And I'd like to pre-empt the ludicrous 'How about not doing the thing for which you're punished unequally because of your race!' as a defense for racism.

Racism aside, it just strikes me as moronic to go to these lengths to punish her. I mean, a 12 year old girl gets caught writing on a wall you give her some detention, warn her she will be suspended if it happens again, and send the janitor in there to paint the fkng wall ....not go after her struggling parents for 100$ and treat her like a fkng criminal ....just no common sense anymore.....

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I don't know the full facts of the case, but it seems like a bit overreach by the school. That said, I have no problem with the $100 fine and I find it very hard to believe that the family couldnt come up with $100, even if it took months to repay, then again I don't know if there was an option to repay in installments.

Anecdotally, when I was in 5th grade, a couple friends of mine spray painted the wall outside the front of the school and were caught. They were suspended and made to repaint the wall, the whole wall, and did a ton of community service around the school as punishment. I have no idea if there were fines.

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These are the life lessons one learns so as not to repeat them again. Hopefully her parents dished out some punishment as well. Also for her to say it's not fair after she perpetrated the act shows she needed to be taught a lesson. There are other ways the $100 could have been negotiated through the school and the girl and/or parents.

It's time we realized we need to instill discipline in our delicate little snowflakes before they melt, and before it leads to bigger problems further down the road.

Never mind that she was treated differently than the other student, right? No problem there!
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Never mind that she was treated differently than the other student, right? No problem there!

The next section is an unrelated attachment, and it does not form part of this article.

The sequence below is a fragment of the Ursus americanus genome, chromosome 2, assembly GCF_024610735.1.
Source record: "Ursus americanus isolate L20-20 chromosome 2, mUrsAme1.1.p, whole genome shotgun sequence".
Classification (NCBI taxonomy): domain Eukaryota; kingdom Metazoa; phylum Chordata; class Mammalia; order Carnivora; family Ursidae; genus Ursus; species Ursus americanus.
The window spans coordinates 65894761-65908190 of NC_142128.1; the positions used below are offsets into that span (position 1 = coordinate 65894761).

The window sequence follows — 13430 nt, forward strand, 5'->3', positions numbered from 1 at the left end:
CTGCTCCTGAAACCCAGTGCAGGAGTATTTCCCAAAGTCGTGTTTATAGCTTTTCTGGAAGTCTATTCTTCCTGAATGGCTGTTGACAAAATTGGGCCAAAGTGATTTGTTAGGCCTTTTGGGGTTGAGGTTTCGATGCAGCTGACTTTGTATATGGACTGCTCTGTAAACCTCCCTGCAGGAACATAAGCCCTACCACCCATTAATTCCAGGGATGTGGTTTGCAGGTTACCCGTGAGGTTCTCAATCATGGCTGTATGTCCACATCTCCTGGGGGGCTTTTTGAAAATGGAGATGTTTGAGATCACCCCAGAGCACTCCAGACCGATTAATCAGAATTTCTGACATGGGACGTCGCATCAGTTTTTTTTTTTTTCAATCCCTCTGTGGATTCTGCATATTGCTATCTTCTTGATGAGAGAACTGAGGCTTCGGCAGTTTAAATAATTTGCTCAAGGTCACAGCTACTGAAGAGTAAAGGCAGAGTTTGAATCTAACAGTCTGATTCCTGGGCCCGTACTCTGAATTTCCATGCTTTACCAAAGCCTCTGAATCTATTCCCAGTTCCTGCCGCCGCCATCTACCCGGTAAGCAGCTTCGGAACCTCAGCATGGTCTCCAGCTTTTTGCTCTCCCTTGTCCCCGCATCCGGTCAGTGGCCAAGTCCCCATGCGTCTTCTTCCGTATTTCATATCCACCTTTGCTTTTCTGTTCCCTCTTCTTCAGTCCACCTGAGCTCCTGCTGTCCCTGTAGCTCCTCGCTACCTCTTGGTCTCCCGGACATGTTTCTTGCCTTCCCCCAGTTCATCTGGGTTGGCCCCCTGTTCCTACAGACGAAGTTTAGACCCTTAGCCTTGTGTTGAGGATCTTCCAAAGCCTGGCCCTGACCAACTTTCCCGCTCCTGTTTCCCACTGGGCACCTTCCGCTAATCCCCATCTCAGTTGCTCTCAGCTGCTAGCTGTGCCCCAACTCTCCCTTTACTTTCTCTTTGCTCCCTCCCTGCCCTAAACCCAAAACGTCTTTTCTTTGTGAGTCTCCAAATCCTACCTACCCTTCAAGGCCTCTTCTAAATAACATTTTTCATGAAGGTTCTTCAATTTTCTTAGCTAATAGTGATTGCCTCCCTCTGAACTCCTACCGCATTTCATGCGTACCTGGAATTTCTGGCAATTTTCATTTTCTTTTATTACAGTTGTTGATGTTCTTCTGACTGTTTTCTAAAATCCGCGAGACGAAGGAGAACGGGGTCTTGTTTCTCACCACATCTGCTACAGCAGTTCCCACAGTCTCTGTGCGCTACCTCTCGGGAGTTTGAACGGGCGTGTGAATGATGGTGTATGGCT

you don't have enough information to make that claim or to claim racism without seeing the institutions's policies and procedures

I'm not saying it is or isn't because there isn't enough information there for anybody to make that claim. do I think it was excessive? yup. however, if it this is spelled out in their P&P then it isn't racism

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you don't have enough information to make that claim or to claim racism without seeing the institutions's policies and procedures

I'm not saying it is or isn't because there isn't enough information there for anybody to make that claim. do I think it was excessive? yup. however, if it this is spelled out in their P&P then it isn't racism

huh

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you don't have enough information to make that claim or to claim racism without seeing the institutions's policies and procedures

I'm not saying it is or isn't because there isn't enough information there for anybody to make that claim. do I think it was excessive? yup. however, if it this is spelled out in their P&P then it isn't racism

Agreed. Who knows what the context was.
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Agreed. Who knows what the context was.

now if this was their policy, it needs to be rewritten. on the one hand, you can't let her go without any disciplinary measure while the other girl paid a fine but the punishment in lieu of the fine should be something in the same value range which isn't the case here

if this wasn't their policy, or their policy doesn't cover what happens if a fine cannot be paid and the decision was made arbitrarily, then we have a serious issue

this was sloppy journalism trying to piggy back off the legitimate racial issues currently going on because checking the P&P would have been a simple matter

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Seems Iike more of an economic issue than necessarily a racial one. Both girls faced the same intial punishment (as far as I can tell) one girl's family could afford to pay the other couldn't. While it may or may not be the case there's nothing to indicate the situation would be any different if it were reversed. Agreed though that the girls punishment was pretty excessive. I'd have made her help the janitor repaint it or something then let it go. No reason to mark her permanent record especially when it's not her fault her parents can't or refuse to pay.

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Never mind that she was treated differently than the other student, right? No problem there!

Well to me it's kind of hard to tell if she is being treated differently because she is black or she is being treated differently because she was unable to pay restitution.